Bird launches fleet of electric scooters in Frisco


Updated 8:41 a.m., Dec. 6

Electric scooter rental company Bird announced it has launched a fleet of scooters in Frisco.

Similar to other scooter-sharing programs, riders download the Bird app to locate and ride the scooters.

The company, which has scooters in more than 100 cities, says on its website its mission is to reduce traffic congestion and carbon emissions by providing an environmentally friendly alternative to cars. The scooters are intended to be used for short distances and “last-mile” trips.

“Bird is now offering a small fleet in Frisco, Texas, and we are thrilled to already see that residents are quickly replacing short car trips for Bird rides,” a Bird representative said in an email. “Bird hopes to work closely with city officials to develop a framework that works for everyone so that the Frisco community can have access to our convenient and affordable transportation option.”

Scooter-sharing programs have grown in popularity globally in recent years. Many cities have created ordinances for scooter-sharing and bike-sharing programs to regulate the programs.

In November the city of Plano added e-scooters to its bike-share ordinance, which requires a permit to provide short-term commercial bike rentals in the city.

The city of Austin has implemented fleet limits for dockless scooter companies.

Here are some things to know before riding a Bird scooter:

  • The scooters do not come with helmets. Riders can wear their own helmet, and active Bird riders can order a free helmet from Bird. Frisco’s city ordinance does not require adults to wear helmets while riding scooters.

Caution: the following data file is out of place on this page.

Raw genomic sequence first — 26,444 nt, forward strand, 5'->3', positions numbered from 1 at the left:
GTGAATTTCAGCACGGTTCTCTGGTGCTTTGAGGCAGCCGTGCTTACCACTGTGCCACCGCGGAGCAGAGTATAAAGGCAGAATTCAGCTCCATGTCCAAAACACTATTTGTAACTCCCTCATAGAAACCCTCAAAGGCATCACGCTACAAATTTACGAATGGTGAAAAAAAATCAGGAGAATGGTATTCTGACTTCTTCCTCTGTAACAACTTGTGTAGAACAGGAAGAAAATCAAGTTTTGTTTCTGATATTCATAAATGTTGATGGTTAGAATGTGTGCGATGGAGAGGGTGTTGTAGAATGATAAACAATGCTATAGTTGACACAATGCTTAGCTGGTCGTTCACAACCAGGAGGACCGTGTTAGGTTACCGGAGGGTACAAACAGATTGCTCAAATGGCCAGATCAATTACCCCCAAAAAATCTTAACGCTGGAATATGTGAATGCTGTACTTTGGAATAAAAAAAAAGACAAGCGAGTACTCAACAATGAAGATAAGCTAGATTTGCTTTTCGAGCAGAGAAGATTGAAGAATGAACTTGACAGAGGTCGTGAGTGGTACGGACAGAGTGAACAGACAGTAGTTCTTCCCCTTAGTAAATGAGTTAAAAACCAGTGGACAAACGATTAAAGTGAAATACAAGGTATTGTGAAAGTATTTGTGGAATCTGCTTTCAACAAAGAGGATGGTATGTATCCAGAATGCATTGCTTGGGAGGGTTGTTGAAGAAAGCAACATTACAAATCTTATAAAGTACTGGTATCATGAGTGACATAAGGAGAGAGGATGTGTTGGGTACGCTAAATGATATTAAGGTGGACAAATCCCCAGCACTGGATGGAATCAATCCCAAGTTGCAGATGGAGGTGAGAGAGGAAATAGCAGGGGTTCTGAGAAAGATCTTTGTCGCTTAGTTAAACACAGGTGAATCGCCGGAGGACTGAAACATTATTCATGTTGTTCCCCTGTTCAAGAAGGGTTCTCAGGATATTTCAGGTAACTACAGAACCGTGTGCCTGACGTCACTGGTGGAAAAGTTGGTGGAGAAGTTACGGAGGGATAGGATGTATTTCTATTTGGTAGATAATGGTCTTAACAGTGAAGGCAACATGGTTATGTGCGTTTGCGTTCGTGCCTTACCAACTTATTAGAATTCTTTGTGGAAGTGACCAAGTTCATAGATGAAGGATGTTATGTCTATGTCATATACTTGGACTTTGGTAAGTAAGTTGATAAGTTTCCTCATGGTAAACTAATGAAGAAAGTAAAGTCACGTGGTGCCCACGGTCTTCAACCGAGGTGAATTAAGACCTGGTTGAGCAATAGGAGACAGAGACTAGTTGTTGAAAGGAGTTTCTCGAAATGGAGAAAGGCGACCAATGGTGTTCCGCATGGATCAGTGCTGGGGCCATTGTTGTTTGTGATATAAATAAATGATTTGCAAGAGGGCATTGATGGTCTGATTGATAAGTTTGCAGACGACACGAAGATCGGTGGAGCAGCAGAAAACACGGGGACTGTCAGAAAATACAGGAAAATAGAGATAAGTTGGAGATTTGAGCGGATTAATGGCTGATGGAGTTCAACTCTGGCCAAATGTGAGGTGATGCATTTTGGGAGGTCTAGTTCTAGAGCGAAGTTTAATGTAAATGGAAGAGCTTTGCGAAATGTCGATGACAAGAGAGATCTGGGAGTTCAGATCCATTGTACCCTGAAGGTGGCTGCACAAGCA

• Riders must be at least age 18 with a valid driver’s license to ride a Bird scooter.
  • The scooters are intended to be ridden in bike lanes or close to the right curb unless local law requires or allows them to be driven on the sidewalk. City ordinance requires that scooters only be ridden on public roadways, private property or paths and trails that are set aside for the exclusive operation of bicycles. Scooters cannot be ridden on public roadways with a posted speed limit greater than 35 mph.

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  1. I have an issue with these scooters. First, did Bird get approval from the city council before setting them out? The company had to remove them from the city of Louisville because they prematurely set them out. Second, if they are to be ridden on streets with a posted speed limit of 35 or less they should not be at the entrances of my neighborhood on Stonebrook. It is 45 on my road. How do I get them removed?

  2. Horrible idea for Frisco! The concept is not meant for this marketplace / geography. It cheapens the feel of the area when you see one of these scooters sitting in the neighborhoods #nomorebirdscooters

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Lindsey Juarez Monsivais
Lindsey has been involved in newspapers in some form since high school. She graduated magna cum laude from the University of Texas at Arlington in 2014 with a degree in Journalism. While attending UTA, she worked for The Shorthorn, the university's award-winning student newspaper. She was hired as Community Impact Newspaper's first Frisco reporter in 2014. Less than a year later, she took over as the editor of the Frisco edition. Since then, she has covered a variety of topics and issues important to the community, including the city's affordable housing shortage, the state's controversial A-F school accountability system and the city's "Bury the Lines" efforts.
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